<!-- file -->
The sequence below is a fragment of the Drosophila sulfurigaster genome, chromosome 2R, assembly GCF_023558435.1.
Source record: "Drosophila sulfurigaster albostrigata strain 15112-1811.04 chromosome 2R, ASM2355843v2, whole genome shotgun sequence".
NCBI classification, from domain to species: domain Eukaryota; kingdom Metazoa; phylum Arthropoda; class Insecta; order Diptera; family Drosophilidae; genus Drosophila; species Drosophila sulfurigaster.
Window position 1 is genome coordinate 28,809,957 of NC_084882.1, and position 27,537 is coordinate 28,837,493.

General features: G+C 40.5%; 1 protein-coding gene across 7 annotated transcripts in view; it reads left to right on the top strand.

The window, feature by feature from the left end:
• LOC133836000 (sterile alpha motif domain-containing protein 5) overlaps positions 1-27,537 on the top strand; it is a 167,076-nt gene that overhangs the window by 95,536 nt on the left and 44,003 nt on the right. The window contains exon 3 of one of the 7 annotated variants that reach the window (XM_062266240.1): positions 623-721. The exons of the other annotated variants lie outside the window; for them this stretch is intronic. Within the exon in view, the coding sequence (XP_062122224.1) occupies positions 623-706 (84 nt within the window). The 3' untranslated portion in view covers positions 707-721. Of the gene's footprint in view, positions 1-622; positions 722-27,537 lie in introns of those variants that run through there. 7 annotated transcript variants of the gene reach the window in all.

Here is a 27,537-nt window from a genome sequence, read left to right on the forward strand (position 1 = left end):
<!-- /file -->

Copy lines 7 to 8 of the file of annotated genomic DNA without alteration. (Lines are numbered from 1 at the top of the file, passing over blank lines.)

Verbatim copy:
• LOC133836000 (sterile alpha motif domain-containing protein 5) overlaps positions 1-27,537 on the top strand; it is a 167,076-nt gene that overhangs the window by 95,536 nt on the left and 44,003 nt on the right. The window contains exon 3 of one of the 7 annotated variants that reach the window (XM_062266240.1): positions 623-721. The exons of the other annotated variants lie outside the window; for them this stretch is intronic. Within the exon in view, the coding sequence (XP_062122224.1) occupies positions 623-706 (84 nt within the window). The 3' untranslated portion in view covers positions 707-721. Of the gene's footprint in view, positions 1-622; positions 722-27,537 lie in introns of those variants that run through there. 7 annotated transcript variants of the gene reach the window in all.

Here is a 27,537-nt window from a genome sequence, read left to right on the forward strand (position 1 = left end):